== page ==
• anonyfool

    The Roy Moore/bathroom bill analogy is a stretch. If Abbott or Patrick gets accused by multiple boys/girls of habitual predator behavior, then we can talk. Otherwise Texas looks no different than any other rural red/urban blue state (every state!) that has a dark red state wide elected officials slate like Kansas/Oklahoma/Wisconsin/etc. It looks like the one percent write in vote sunk Moore combined with huge African American turnout. The only analogy with Texas is if Latino voters actually showed up to vote as I believe this column suggested might take 30 years without a triggering event ala California GOP’s proposition 187 mistake.

  • BCinBCS

    First Virginia, now Alabama. I don’t think that Republicans realize the deep well of disgust and animosity that this nation has for Comrade Trump and the radical right.

    • SeeItMyWay

      The disgust and animosity for Trump is only outnumbered by the disgust, animosity and distrust the nation has for Hillary.

      • SpiritofPearl

        Three million more voted for her than your boy.

        • St. Anger

          When he said “outnumbered” he didn’t mean it literally. Or sensically.

          • SeeItMyWay

            When I posted it, it wasn’t addressed to you. You know nothing about sensical; you moved on to radical years ago. Statements about Hillary losing because she failed to cater to open borders socialists shows all anyone needs to know about how insignificant your positions are.

          • SpiritofPearl

            “Sensual”? Gettin’ into soft porn here, JJ.

          • SpiritofPearl

            Also that “soft borders” meme is straight out InfoWars. You are better than that.

          • BCinBCS

            Oops, I hadn’t read down to your comment when I posted my complaint about JJ’s meme.
            (Great minds and all that.)

          • St. Anger

            Uh oh, did your duck’s back get waterlogged?

            I may be many things, but I understand that big numbers are bigger than small numbers. apparently not everyone has that concept down.

            Quack quack.

          • SeeItMyWay

            Hahaha…I guess you feel that those Dem’s who stayed home and didn’t vote are non-entities. Did you vote?

          • BCinBCS

            There’s that “open borders” meme again. Will you please cite your source where Hillary Clinton proposed open borders?

          • SeeItMyWay

            Comprehension problems….read post again.

          • BCinBCS

            I did read it again. I stand corrected.

          • SpiritofPearl

            How do you know WHAT he meant?

        • SeeItMyWay

          She lost because even many Dem’s could stand her empty promises and lies any longer. I will also add that disgust and animosity cannot be measured strictly by votes cast. I believe we can all agree that many registeted Dem’s stayed home.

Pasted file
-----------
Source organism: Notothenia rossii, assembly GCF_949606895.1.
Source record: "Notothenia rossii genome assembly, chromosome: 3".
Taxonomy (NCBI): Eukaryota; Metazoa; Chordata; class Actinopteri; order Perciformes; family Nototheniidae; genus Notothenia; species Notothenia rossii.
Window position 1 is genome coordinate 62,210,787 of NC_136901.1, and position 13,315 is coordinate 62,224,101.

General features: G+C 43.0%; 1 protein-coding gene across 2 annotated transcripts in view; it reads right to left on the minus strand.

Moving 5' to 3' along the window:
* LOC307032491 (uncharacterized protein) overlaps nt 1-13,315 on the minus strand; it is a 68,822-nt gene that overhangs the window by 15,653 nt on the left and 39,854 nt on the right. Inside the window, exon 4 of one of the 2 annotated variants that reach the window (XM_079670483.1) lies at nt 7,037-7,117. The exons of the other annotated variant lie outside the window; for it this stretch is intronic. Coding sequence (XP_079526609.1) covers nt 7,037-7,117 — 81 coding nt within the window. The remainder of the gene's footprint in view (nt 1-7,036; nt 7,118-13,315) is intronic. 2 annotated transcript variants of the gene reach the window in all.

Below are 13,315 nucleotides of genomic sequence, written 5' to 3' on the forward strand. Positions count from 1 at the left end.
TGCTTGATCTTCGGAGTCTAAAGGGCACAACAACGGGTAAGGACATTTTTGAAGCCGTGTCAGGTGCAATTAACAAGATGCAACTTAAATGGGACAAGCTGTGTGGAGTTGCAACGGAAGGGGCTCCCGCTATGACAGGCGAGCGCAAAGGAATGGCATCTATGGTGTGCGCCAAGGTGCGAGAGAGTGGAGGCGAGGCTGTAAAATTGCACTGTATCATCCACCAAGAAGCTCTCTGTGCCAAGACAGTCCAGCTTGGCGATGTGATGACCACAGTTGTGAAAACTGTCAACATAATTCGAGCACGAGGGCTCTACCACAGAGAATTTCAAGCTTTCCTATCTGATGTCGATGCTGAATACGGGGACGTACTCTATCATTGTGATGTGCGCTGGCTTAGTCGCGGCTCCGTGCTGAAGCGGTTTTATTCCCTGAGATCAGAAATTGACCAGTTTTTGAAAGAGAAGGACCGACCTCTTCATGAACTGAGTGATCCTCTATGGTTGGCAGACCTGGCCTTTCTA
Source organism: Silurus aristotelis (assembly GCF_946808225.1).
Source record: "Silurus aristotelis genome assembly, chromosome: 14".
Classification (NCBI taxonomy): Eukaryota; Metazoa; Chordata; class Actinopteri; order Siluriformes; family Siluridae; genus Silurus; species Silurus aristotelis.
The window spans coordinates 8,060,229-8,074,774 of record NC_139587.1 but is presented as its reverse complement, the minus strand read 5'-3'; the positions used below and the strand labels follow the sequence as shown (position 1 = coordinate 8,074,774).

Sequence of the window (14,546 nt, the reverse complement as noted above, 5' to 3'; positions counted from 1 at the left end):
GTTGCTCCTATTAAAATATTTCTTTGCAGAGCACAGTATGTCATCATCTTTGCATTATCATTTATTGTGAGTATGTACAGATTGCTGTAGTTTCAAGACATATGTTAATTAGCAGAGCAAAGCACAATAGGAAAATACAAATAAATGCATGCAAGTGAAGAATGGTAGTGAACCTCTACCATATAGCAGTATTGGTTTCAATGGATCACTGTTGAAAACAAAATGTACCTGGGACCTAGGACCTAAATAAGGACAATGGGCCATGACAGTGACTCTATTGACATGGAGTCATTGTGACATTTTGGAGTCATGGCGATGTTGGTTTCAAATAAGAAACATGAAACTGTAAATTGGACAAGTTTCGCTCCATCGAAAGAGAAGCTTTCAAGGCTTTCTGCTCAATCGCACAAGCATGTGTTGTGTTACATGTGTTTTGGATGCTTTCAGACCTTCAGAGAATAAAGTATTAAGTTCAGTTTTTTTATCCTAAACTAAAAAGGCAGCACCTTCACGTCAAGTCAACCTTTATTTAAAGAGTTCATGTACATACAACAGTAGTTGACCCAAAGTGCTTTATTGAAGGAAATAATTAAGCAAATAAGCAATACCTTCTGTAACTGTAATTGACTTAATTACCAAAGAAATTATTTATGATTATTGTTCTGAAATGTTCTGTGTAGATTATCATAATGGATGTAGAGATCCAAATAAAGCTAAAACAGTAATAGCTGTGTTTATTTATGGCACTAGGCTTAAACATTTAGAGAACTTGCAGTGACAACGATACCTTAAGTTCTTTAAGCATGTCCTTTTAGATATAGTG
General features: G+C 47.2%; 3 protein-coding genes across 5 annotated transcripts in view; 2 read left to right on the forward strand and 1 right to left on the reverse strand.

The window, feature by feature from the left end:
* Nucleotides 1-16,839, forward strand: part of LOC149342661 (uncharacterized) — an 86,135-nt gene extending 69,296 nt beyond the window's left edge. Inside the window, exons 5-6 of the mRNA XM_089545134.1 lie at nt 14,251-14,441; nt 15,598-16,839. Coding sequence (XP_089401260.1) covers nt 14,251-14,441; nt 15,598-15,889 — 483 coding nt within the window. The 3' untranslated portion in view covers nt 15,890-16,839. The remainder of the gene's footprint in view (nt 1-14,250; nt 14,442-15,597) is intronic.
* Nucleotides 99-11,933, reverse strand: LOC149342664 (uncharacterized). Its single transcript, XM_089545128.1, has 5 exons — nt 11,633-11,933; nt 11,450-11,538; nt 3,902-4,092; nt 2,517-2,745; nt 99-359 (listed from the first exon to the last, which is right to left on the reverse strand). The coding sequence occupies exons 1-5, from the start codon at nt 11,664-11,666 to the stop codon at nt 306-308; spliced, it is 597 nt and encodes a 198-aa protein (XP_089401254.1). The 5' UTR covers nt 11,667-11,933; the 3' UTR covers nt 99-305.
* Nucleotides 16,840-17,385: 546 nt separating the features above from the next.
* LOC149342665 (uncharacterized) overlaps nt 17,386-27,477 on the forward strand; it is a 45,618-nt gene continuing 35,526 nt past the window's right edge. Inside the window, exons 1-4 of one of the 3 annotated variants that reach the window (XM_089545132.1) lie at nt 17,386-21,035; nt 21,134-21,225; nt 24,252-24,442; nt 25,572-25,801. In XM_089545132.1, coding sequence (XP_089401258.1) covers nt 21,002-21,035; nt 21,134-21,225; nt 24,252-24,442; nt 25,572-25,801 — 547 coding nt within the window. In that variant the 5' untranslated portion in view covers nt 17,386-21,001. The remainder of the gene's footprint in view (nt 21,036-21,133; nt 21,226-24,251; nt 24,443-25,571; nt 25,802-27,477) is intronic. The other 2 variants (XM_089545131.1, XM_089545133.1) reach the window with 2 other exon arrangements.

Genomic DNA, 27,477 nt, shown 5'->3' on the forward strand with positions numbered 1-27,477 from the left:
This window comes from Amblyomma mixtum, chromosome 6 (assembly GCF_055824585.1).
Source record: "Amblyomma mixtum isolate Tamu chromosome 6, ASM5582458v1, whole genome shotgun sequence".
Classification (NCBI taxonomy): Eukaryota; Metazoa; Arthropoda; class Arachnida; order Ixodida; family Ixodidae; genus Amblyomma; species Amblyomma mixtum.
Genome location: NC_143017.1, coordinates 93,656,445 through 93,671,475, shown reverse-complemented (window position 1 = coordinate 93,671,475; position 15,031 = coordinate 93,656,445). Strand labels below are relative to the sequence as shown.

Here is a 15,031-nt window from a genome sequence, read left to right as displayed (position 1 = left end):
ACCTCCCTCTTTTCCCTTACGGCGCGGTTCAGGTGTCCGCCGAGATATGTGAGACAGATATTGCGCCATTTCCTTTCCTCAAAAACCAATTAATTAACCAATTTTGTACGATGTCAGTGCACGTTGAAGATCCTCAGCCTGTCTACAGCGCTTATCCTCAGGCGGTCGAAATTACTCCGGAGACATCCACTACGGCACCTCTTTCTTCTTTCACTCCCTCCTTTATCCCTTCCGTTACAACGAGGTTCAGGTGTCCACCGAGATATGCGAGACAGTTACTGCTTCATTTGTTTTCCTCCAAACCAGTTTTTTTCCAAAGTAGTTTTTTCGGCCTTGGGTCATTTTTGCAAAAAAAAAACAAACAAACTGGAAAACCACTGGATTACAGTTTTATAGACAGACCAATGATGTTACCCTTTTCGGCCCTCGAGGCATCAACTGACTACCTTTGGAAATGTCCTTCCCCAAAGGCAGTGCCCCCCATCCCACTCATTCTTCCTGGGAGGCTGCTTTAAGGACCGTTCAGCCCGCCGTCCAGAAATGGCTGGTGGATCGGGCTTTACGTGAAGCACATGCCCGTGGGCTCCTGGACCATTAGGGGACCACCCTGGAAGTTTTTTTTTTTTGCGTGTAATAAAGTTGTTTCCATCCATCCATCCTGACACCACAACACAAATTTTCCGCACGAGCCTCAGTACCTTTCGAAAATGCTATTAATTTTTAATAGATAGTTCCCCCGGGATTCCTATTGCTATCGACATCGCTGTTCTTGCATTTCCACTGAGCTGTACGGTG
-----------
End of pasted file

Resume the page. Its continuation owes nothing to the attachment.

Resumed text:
• SpiritofPearl

            She was not my first choice, but you chose a psychopath, a pervert, a corrupt loser, a traitor. We will remember who supported him and his gamg of incomptents.

      • BCinBCS

        The disgust and animosity toward Hillary was almost entirely due to people not knowing her or her political positions, mainly because of lack of available information.

        • SpiritofPearl

          The right has waged a war on her for years.

        • Clarence Spangle

          you’re cúm drunk

    • anonyfool

      The exit polls show that white voters love comrade Trump and the radical right by a 2/3 to 1/3 margin. They just didn’t match historical turnout for a hysterically bad (for common sense people) candidate.

  • SpiritofPearl
    • WUSRPH

      The counties on that map won by the Democratic are almost identical to what used to be known as “The Black Belt”…..where blacks were concentrated….I guess the Alabama Legislature has to go back to the drawing board when it comes to voter suppression.

      • SpiritofPearl

        Also urban areas . . .

  • SpiritofPearl
    • donuthin2

      Poor horse doesn’t deserve that.

      • BCinBCS

        I’ve seen the videos of him on his horse and he doesn’t know the first thing about riding.
        (He’s a drugstore cowboy.)

        • SpiritofPearl

          At least he didn’t fall off on camera . . .

          • BCinBCS

            He probably learned to ride a horse on a carousel.

          • Clarence Spangle

            you suck horse penís

          • BCinBCS

            Hey Ignorant, what’s that I hear?
            It’s your rock calling you to come home and to crawl back under it.

          • Clarence Spangle

            The only differences between Køsher and Halal are… #1 in Køsher slaughter, the rabbi must féllatiate all the male animals… this has a calming affect… for the rabbi… and… #2 in Halal slaughter, the Imam must lick the ánus of the animal… this makes the imam slightly more agitated… ha ha ha… fúck off kíke…

          • SpiritofPearl

            Haha!

        • José

          That was some kind of pitiful, wasn’t it? It sure wouldn’t win him many points in Texas.

  • Thomas Rice